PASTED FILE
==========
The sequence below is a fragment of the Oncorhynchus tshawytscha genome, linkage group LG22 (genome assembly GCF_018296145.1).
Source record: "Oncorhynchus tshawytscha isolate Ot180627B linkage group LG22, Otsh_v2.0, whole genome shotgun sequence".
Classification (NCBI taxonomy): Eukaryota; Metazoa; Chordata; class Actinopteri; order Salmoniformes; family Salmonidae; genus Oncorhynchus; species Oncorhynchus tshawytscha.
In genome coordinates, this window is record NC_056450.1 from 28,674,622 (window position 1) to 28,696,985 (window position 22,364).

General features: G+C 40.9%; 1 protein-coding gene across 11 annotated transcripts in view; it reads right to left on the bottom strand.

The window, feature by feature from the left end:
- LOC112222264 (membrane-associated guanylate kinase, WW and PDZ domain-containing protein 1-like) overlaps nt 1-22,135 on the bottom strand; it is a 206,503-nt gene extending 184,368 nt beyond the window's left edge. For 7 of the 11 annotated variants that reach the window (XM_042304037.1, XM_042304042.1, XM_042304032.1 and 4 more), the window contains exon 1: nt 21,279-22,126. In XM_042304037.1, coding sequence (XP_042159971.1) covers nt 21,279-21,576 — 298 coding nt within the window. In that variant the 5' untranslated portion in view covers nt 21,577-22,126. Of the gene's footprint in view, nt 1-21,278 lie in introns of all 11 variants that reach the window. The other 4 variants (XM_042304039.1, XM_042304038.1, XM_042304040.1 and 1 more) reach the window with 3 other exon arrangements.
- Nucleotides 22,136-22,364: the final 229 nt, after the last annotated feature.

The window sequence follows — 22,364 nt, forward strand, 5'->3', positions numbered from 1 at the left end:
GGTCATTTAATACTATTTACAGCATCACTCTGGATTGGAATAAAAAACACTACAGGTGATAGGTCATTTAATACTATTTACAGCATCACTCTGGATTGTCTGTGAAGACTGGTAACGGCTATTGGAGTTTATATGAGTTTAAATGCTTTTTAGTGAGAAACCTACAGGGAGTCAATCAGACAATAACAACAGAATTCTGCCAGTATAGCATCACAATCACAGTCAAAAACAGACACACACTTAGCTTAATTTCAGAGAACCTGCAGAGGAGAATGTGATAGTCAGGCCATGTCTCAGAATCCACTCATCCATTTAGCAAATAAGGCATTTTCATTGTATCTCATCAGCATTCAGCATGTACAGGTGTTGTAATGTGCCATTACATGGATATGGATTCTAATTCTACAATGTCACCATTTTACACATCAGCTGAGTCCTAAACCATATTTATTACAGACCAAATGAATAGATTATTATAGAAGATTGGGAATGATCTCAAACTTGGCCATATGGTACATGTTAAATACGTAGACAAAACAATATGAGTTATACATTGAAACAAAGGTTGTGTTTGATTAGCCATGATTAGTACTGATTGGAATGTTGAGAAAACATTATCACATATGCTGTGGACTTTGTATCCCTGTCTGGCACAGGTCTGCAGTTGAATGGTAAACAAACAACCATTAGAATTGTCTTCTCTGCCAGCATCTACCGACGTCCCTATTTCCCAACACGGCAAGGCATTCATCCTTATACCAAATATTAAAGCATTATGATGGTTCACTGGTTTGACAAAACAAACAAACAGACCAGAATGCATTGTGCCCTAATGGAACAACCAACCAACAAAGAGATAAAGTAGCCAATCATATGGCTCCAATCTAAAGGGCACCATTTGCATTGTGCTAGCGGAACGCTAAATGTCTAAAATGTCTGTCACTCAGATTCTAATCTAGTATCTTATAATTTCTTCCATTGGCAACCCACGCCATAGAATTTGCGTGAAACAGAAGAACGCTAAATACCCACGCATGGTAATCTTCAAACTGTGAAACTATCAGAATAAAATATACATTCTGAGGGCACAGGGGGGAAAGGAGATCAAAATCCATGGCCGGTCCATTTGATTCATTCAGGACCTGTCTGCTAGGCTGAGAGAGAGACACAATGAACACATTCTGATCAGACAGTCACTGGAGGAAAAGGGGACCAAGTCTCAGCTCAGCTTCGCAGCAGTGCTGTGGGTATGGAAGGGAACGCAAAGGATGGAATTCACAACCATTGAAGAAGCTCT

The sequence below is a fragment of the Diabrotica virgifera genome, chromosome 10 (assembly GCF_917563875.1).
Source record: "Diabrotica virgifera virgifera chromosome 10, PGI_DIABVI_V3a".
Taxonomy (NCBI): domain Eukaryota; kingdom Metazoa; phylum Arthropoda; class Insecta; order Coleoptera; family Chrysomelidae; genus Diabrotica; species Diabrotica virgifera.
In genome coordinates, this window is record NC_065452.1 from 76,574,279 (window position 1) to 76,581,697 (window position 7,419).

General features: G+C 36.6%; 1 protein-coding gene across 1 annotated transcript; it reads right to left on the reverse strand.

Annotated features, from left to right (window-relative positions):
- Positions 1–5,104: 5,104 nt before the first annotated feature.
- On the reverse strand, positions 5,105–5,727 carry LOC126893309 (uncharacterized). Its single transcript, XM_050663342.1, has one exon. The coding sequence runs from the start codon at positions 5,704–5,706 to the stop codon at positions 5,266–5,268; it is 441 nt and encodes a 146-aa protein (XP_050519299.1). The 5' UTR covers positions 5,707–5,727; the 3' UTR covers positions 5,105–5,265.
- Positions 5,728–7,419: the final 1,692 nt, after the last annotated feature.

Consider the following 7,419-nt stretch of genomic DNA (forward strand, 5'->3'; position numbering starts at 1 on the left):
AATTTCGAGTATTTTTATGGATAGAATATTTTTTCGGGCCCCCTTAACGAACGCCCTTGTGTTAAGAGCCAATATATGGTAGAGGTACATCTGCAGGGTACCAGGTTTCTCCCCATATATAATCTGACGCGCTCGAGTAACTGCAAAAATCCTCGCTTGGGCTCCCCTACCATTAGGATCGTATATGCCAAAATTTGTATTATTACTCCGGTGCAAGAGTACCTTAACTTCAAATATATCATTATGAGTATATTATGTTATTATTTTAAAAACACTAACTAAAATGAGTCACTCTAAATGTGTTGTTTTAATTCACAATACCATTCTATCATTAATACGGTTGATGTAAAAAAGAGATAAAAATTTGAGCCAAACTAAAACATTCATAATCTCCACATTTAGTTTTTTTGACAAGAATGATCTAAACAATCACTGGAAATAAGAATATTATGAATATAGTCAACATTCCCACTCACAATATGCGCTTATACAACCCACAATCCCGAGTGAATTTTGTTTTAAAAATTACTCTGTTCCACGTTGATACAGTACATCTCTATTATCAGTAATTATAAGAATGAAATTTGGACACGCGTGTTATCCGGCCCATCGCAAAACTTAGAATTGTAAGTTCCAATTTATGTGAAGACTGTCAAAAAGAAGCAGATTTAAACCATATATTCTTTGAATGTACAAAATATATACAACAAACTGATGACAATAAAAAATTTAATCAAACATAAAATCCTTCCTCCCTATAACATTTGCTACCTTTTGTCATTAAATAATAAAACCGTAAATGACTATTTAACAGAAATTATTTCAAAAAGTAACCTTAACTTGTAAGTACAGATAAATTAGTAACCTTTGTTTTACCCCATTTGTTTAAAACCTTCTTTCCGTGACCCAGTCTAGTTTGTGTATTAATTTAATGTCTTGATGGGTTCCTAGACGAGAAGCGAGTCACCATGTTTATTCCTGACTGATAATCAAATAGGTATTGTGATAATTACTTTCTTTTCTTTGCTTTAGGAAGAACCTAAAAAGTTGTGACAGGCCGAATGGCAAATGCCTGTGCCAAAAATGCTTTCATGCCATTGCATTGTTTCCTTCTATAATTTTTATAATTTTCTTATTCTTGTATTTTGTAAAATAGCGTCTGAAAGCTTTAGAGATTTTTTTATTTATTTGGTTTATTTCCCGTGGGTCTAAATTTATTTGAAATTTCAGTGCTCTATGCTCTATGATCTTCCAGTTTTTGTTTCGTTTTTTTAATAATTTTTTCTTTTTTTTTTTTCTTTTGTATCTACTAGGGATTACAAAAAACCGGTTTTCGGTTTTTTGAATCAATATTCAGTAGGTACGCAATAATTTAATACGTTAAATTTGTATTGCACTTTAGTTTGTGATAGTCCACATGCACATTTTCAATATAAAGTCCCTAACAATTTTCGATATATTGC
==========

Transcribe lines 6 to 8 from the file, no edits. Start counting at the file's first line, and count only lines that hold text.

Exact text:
The window, feature by feature from the left end:
- LOC112222264 (membrane-associated guanylate kinase, WW and PDZ domain-containing protein 1-like) overlaps nt 1-22,135 on the bottom strand; it is a 206,503-nt gene extending 184,368 nt beyond the window's left edge. For 7 of the 11 annotated variants that reach the window (XM_042304037.1, XM_042304042.1, XM_042304032.1 and 4 more), the window contains exon 1: nt 21,279-22,126. In XM_042304037.1, coding sequence (XP_042159971.1) covers nt 21,279-21,576 — 298 coding nt within the window. In that variant the 5' untranslated portion in view covers nt 21,577-22,126. Of the gene's footprint in view, nt 1-21,278 lie in introns of all 11 variants that reach the window. The other 4 variants (XM_042304039.1, XM_042304038.1, XM_042304040.1 and 1 more) reach the window with 3 other exon arrangements.
- Nucleotides 22,136-22,364: the final 229 nt, after the last annotated feature.